Display Settings:

Format

Send to:

Choose Destination
See comment in PubMed Commons below
J Infect Dis. 2010 Jan 15;201(2):223-32. doi: 10.1086/649557.

Resilience to bacterial infection: difference between species could be due to proteins in serum.

Author information

  • 1Infectious Disease Unit, Institut Pasteur, Paris, France. swarren1@partners.org

Abstract

Vertebrates vary in resistance and resilience to infectious diseases, and the mechanisms that regulate the trade-off between these often opposing protective processes are not well understood. Variability in the sensitivity of species to the induction of damaging inflammation in response to equivalent pathogen loads (resilience) complicates the use of animal models that reflect human disease. We found that induction of proinflammatory cytokines from macrophages in response to inflammatory stimuli in vitro is regulated by proteins in the sera of species in inverse proportion to their in vivo resilience to lethal doses of bacterial lipopolysaccharide over a range of 10,000-fold. This finding suggests that proteins in serum rather than intrinsic cellular differences may play a role in regulating variations in resilience to microbe-associated molecular patterns between species. The involvement of circulating proteins as key molecules raises hope that the process might be manipulated to create better animal models and potentially new drug targets.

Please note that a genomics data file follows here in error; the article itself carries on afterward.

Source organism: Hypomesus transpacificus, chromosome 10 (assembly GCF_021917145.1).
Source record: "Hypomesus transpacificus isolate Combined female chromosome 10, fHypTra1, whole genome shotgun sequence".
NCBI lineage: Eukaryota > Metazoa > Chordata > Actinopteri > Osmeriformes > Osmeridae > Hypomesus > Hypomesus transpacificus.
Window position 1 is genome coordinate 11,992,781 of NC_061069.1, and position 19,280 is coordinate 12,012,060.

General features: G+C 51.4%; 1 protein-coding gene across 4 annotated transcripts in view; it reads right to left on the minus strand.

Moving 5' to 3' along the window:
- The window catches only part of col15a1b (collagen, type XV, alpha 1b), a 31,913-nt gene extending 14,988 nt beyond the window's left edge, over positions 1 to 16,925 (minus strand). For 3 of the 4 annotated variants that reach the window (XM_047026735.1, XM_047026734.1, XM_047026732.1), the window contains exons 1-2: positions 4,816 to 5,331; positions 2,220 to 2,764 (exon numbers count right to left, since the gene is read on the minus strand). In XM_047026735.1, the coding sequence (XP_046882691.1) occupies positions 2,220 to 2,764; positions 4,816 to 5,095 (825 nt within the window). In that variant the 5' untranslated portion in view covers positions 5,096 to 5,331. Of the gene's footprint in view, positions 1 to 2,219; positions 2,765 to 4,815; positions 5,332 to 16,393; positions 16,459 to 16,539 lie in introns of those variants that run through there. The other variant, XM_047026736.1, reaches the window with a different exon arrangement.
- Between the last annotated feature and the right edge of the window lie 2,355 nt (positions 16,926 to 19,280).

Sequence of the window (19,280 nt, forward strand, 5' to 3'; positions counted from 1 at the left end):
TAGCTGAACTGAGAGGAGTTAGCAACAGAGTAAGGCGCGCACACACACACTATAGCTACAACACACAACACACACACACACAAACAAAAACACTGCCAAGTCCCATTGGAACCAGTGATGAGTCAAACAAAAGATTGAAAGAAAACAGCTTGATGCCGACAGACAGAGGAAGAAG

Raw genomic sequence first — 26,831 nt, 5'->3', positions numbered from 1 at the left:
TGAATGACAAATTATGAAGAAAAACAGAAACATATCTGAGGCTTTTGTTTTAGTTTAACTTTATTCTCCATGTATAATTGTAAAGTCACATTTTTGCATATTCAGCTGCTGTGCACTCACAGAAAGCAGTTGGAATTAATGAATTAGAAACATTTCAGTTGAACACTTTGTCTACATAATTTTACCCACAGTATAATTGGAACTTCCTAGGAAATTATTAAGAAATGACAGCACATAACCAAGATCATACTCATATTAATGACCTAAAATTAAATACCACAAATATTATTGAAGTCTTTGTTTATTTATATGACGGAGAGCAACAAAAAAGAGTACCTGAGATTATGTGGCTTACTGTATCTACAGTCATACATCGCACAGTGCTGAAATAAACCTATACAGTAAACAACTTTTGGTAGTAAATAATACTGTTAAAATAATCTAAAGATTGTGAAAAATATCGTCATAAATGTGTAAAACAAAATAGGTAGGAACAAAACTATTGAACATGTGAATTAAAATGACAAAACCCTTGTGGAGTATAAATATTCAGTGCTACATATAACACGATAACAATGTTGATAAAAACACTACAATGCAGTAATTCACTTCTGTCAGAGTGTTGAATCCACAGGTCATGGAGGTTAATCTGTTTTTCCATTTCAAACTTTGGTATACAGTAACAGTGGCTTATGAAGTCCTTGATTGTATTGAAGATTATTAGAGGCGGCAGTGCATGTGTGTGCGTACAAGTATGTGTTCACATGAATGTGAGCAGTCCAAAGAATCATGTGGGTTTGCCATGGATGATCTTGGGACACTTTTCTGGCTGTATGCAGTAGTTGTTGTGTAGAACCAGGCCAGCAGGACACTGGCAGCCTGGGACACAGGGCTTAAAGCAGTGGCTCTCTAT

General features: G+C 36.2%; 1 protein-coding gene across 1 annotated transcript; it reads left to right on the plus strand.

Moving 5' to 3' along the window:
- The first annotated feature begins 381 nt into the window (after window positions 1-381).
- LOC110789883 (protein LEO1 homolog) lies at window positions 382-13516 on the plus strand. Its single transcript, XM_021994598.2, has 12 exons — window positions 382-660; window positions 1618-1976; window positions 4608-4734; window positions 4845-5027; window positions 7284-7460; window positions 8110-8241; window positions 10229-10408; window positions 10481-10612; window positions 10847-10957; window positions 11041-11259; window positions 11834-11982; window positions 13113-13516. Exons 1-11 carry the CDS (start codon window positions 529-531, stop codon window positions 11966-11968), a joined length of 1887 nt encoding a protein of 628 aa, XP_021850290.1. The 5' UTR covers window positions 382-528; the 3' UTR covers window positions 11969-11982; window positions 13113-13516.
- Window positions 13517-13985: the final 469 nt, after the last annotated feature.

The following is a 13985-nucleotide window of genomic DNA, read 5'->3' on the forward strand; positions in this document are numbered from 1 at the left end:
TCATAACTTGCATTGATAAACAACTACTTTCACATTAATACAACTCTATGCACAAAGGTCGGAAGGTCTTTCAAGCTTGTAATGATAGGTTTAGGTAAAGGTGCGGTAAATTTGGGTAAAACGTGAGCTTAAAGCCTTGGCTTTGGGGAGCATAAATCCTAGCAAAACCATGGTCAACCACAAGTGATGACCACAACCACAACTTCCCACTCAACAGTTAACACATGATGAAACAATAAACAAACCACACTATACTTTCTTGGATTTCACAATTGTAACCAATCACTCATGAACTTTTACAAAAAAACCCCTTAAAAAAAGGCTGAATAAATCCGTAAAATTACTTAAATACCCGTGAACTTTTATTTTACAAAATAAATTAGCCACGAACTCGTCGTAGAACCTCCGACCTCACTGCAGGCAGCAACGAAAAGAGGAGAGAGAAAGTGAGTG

Comment in

PMID:
20001600
[PubMed - indexed for MEDLINE]
PMCID:
PMC2798011
Free PMC Article
PubMed Commons home

PubMed Commons

0 comments
How to join PubMed Commons

    Supplemental Content

    Full text links

    Icon for HighWire Icon for PubMed Central
    Loading ...
    Write to the Help Desk